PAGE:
We, mankind, have to change our ways or else perish. It's that cut and dried. We're confronted with a number of existential threats. Our continued existence is imperiled by three main factors - climate change, overpopulation and over-consumption.
We are living well outside the limits of our survivability. We have passed the threshhold of sustainability and crossed over into the perilous realm of survivability.
Our consumptive habits endanger us every bit as much as the future ravages of climate change. While we are just one of millions of life forms that share this planet, we, mankind, already consume more than 1.5 times the supply of our planet's renewable resources.
When we're taking 150% of our planet's resource carrying capacity what does that leave for all those other life forms? Precious little which is a main reason why we have lost half the life on our planet over just the last 30-years. That revelation came and went and was flushed straight down the news hole by week's end. For most of us it's all but forgotten already.
Not only are we devouring 150% of our planet's resource carrying capacity but we're dependent on it. Mankind has grown mortally dependent on something that simply doesn't exist and never will. We have been deluding ourselves by conjuring tricks, by having at our planet's dwindling reserves. We've been clearing our forests, draining our aquifers, exhausting our farmland and wiping out our fisheries - all to keep production and consumption at what have become unsurvivable levels. This does not end well.
This came to mind as I read report today about a German government study on our electronics buying habits. The study found that the usable life span of electronics products is getting shorter.
The environment agency asked Öko-Institut researchers to examine consumers’ reasons for replacing electrical and electronic appliances with a view to establishing whether manufacturers are purposefully shortening product life spans to prop up sales, a phenomenon known as built-in obsolescence.
The researchers did not draw a firm conclusion on built-in obsolescence but noted that the proportion of all units sold to replace a defective appliance grew from 3.5% in 2004 to 8.3% in 2012, in what they deemed a “remarkable” increase.
And the share of large household appliances that had to be replaced within the first five years of use grew from 7% of total replacements in 2004 to 13% in 2013. This too was largely due to an increase in the proportion of recently purchased appliances replaced following a defect, which may point to an obsolescence problem.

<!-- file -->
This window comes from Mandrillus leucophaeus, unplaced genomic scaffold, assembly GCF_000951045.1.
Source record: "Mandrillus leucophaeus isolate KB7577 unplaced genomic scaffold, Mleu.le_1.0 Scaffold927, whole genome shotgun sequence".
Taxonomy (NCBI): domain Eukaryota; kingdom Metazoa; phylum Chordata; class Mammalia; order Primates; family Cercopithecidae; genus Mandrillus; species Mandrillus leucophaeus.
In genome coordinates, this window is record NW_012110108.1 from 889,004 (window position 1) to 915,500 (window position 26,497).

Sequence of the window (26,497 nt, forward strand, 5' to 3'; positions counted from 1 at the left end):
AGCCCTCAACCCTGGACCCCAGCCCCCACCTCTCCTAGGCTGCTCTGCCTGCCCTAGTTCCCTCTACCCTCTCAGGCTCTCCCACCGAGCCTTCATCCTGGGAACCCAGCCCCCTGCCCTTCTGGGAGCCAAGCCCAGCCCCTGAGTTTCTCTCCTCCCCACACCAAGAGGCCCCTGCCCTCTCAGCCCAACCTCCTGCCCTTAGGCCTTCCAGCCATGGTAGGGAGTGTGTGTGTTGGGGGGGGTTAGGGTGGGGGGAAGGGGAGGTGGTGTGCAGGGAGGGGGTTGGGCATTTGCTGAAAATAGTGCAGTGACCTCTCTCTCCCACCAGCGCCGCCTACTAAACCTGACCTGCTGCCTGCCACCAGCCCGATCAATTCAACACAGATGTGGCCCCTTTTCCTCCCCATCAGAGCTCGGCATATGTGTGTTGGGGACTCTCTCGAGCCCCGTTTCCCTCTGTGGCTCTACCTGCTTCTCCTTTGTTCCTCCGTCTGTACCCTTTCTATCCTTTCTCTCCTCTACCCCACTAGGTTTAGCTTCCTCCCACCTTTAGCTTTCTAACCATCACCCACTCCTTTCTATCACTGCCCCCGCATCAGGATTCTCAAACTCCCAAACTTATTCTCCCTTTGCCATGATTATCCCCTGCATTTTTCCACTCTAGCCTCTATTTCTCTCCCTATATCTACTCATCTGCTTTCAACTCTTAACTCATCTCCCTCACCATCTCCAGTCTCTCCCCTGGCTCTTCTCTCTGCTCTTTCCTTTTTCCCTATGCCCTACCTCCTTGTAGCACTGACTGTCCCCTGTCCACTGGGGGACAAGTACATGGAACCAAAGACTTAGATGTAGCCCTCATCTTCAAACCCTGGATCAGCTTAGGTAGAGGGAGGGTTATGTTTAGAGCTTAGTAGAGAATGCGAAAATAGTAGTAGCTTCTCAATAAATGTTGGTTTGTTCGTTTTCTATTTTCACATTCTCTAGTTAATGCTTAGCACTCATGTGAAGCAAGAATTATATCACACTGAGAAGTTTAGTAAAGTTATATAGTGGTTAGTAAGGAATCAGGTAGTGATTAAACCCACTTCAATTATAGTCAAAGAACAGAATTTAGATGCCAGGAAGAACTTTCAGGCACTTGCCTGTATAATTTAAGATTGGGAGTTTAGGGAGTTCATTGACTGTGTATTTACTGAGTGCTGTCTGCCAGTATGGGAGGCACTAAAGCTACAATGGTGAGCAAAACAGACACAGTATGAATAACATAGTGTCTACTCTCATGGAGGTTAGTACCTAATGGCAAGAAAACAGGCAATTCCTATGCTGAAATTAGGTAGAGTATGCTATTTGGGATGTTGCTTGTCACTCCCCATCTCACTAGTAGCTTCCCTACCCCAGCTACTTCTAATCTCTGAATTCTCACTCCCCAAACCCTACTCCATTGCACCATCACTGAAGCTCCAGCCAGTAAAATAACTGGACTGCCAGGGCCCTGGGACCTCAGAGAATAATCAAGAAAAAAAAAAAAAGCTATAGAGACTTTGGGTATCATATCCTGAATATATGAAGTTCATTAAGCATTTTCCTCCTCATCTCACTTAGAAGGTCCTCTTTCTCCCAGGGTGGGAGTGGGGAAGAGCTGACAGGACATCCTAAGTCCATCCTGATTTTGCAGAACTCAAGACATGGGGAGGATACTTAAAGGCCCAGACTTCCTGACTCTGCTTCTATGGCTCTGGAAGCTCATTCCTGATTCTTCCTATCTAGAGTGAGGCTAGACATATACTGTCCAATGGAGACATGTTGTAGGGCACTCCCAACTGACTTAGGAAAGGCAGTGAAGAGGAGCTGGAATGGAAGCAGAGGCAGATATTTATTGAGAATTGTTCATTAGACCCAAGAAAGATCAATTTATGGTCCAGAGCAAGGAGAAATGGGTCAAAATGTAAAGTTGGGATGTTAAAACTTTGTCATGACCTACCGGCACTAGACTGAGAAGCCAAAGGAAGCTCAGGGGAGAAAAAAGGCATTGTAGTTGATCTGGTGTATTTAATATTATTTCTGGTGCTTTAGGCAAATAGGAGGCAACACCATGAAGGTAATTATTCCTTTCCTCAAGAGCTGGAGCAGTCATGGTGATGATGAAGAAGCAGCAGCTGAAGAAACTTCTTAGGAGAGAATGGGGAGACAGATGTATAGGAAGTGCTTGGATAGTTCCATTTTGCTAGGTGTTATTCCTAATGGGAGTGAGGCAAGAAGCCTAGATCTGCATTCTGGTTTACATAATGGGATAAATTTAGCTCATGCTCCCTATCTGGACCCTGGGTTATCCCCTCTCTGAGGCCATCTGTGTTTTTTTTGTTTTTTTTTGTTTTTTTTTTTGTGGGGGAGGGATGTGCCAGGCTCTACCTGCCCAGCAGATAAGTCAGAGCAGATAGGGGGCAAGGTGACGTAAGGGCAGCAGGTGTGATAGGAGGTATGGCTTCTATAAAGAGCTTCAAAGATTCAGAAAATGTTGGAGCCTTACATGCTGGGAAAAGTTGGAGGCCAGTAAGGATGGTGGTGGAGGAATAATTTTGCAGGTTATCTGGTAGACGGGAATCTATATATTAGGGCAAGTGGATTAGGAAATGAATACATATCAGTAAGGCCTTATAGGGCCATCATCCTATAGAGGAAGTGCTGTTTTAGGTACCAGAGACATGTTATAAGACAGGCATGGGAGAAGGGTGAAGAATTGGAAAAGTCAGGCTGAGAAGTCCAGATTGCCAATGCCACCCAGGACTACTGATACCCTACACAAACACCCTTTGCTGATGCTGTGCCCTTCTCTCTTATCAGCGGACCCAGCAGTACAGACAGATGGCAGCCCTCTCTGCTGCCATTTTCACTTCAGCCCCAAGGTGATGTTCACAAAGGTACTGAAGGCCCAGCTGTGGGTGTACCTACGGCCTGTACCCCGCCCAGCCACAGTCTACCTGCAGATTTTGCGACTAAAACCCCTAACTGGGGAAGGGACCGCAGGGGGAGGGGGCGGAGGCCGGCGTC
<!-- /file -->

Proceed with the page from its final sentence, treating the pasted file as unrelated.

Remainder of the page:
However consumer preference is also playing a role. A third of all replacement purchases for products such as refrigerators and washing machines were motivated by a desire for a better unit while the old one was still functioning.
Consumers are also increasingly keen to swap their flat screen televisions for better versions with larger screens and better picture quality, even though more than 60% of replaced televisions were still functioning in 2012.
Policymakers are increasingly concerned about inefficient use of resources in resource-poor Europe, and about the environmental impact of this. The EU is looking to regulate product resource efficiency by including new standards such as durability and repairability in requirements under the Ecodesign Directive, a law that is currently focused on energy efficiency for the most part.
An integral element in the school of Steady State economics is the regulation, rationing if you like, of access to resources. Instead of resources going to the highest bidder, resources would be allocated according to the utility and enjoyment of the product to be manufactured. The longevity of service life and the ability to upgrade the product would be critical. The idea, for example, envisions home computers that would last at least five, six or more times longer than the junk that amasses at our recycling yards today.
Growth, the misunderstood curse of our modern life, would likewise be transformed. Instead of growth in production and consumption, growth would focus on knowledge and development needed to make life more comfortable and enjoyable.
A third element of Steady State economics is population stability by which birth rates are kept in line with death rates and overall population levels well within the planet's carrying capacity with regard to all the other life forms essential to maintaining all and any life on Earth.
Yet as this German study reveals we're still heading in the wrong direction along the unsurvivable path. This begs the question whether we'll come to our senses in time.